Beechnut is stuck, helping the neighbours and seminar...
Emma Heseltine - 29 January 2012
The boss is away and I’ve been left in charge. This is quite a daunting prospect as things tend to keel over as soon as she goes away. Today disaster is averted though when I spot Beechnut acting oddly at Wallace field. She is up near the fence and looks like she is eating the grass through it. I go past again and have a closer look about 20 minutes later and she is still there, that’s not right. I go over and sure enough she has got her horn stuck in the fence. The grass is always greener, but she is not best pleased. As you can imagine it is much harder to disentangle one of our big mama’s than one of the cheeky sheep (who take great delight in getting stuck in fences, gates, hedges, baler twine, troughs etc…) With some help from Ian, one of our Monday volunteers, I get her free. She is very happy and is eager to get the hay we have brought them. The fence needs to be patched but at least there hasn’t been a cow disaster. She would have eventually just pulled the post out and then may have been off up the road to Armathwaite, which would have been a headache.
In order that I don’t get too cocky about managing on my own the Land Rover decides to break down. It refuses to entertain the notion of going backwards, which make getting out of the yard an impossibility. I have to get the garage to come and take it away and fix the gears (please don’t let it be an entire new gear box) good job I have my own car too. Lets make sure I don’t break that.
Trim is with us at Wallace Field and someone else is herding sheep. As you know Trim wont listen to me so we often have herding problems, but this time its not even our sheep. There are some guys who have come down the drive with a portable pen to check and dose the rent-a-sheep our neighbour has in his field. I realise that Trim is missing just as we are about to have dinner so go to investigate. She has decided that as sheep are being herded within earshot she has a responsibility to help. I go to try and retrieve her but it turns out she is doing okay and actually helping the guys and their dog, despite ignoring all commands aimed at her. I apologise but they don’t mind too much, they think it’s pretty funny in fact. Perhaps we should have been charging them for freelance dog services. Later when we are crushing some wheat Trim falls asleep in the hay, she’s an old lady and it was a tiring morning.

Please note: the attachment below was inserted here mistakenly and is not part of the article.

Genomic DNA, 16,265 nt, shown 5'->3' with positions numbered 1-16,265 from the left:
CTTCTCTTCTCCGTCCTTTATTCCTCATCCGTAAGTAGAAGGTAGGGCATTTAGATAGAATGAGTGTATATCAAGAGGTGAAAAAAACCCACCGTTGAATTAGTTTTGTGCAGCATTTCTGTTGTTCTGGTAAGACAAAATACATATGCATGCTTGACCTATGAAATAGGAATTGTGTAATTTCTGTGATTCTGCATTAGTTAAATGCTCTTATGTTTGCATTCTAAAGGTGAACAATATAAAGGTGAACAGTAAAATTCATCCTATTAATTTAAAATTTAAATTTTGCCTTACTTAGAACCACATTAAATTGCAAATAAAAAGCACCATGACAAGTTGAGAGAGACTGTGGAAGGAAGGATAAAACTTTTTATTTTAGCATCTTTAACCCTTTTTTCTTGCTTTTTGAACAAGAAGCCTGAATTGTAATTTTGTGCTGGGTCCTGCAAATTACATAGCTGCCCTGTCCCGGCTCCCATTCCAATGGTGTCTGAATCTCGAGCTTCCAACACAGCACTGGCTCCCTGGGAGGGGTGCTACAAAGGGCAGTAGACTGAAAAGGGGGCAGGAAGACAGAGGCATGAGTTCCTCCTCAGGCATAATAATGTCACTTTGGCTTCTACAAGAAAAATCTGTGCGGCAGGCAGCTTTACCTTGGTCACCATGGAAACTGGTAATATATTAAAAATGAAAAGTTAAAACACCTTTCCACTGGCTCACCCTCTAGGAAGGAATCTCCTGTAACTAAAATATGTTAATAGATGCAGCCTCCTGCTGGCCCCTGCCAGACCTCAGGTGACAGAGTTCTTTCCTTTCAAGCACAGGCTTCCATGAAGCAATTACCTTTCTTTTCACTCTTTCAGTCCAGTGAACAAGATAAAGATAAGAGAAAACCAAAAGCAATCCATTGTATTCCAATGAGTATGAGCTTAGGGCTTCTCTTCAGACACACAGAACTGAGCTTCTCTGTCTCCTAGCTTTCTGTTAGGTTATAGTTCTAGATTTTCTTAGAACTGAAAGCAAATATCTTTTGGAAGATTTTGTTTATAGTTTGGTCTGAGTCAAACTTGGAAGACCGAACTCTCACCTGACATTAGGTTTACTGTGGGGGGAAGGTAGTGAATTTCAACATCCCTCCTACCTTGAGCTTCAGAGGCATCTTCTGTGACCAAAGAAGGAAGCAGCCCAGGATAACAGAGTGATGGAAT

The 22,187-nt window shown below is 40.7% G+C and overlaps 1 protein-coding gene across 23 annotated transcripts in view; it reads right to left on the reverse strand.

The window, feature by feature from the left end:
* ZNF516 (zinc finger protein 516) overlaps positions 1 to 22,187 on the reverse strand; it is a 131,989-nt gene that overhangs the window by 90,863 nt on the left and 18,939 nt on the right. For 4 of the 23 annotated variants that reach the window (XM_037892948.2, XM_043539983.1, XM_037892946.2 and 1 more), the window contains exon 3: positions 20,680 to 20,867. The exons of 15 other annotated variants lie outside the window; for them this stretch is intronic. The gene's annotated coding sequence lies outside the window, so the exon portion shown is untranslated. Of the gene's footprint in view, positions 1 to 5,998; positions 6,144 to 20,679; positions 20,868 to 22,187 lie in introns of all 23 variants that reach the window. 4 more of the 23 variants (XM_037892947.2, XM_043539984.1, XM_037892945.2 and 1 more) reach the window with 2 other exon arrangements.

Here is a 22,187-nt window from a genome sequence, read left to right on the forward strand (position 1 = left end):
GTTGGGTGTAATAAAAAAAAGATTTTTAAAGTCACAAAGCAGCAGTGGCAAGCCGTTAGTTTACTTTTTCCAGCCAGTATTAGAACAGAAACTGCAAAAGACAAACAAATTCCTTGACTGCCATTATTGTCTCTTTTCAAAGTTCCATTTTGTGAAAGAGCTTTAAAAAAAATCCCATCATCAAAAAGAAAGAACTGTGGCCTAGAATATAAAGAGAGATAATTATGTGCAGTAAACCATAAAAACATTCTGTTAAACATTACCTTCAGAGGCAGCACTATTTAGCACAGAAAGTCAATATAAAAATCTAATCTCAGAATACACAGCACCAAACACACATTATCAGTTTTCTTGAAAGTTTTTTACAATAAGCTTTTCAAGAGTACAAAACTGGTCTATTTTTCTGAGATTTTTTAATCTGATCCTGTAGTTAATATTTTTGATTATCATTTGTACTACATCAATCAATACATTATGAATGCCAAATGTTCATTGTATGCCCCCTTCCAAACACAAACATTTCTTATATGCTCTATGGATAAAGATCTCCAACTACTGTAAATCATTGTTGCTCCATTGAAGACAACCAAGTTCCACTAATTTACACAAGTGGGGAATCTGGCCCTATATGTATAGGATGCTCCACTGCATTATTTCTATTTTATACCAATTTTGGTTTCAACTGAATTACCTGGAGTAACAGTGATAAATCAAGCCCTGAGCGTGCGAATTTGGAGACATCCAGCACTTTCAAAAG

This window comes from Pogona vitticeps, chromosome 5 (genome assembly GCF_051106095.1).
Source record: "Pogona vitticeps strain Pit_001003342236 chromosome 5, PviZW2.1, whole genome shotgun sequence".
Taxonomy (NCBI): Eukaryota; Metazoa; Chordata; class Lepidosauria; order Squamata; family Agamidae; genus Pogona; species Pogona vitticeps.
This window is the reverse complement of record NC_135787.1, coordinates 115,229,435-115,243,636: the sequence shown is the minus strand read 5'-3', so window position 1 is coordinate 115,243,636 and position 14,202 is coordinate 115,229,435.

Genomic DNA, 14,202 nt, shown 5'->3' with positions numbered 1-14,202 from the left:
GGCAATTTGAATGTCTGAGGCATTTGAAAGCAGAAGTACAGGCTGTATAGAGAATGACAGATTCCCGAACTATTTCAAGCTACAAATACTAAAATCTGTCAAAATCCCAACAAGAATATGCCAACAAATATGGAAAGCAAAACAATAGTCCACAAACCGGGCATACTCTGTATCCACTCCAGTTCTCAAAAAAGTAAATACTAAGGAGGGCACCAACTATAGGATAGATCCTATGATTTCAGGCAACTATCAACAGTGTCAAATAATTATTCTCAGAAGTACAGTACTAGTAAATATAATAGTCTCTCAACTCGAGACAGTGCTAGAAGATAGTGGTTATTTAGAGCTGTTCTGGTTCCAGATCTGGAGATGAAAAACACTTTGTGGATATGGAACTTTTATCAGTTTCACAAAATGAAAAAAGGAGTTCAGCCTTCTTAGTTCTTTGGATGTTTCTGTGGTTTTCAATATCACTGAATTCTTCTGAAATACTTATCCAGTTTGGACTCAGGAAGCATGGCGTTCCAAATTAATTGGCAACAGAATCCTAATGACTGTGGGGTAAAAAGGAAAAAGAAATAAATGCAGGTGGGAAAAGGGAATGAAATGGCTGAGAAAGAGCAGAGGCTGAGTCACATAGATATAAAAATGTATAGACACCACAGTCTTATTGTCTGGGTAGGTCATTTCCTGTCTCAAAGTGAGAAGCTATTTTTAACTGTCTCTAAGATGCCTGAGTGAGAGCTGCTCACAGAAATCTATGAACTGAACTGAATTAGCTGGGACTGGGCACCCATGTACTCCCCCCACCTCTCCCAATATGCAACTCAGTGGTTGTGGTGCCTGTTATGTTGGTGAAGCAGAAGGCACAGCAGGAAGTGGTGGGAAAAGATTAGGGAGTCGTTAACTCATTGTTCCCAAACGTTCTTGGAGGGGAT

It the weekend and I’ve to get down to Loughborough for the latest of my apprenticeship seminars. This one is pure agricultural so it just me and James, we are staying in the lap of luxury at Lubcloud Dairy farm in Joanna Herbert-Stepney’s cottage. The subjects to be covered are Arable and Beef. I don’t know much about arable but I’ve been spending a lot of time with our cattle so am hoping I have a reasonable knowledge. It’s great to get out and see other farms, everyone likes a good nosey, and the farm which we do our beef unit on also has Longhorns so I am very pleased at this. I come away with a much better knowledge of arable systems and some homework from the beef seminar. How much does it cost us to produce 1kg of our finest beef? It’s a good question which might take me a while to work out!
Emma completed a degree in Creative Imaging at Huddersfield University before working for a photography studio as an editor. Taking a break from the office world she worked in outdoor education for several years, climbing, abseiling, shooting, trampolining and even life-guarding with children of all ages. When Emma found out about the apprenticeship scheme with the Soil Association it seemed the perfect chance to do something worthwhile and fulfilling. After much searching and badgering farms in the North of England she found a position with Hadrian Organics and started in July 2011. So far it is living up to her expectations, every day is a new challenge and every day is different.
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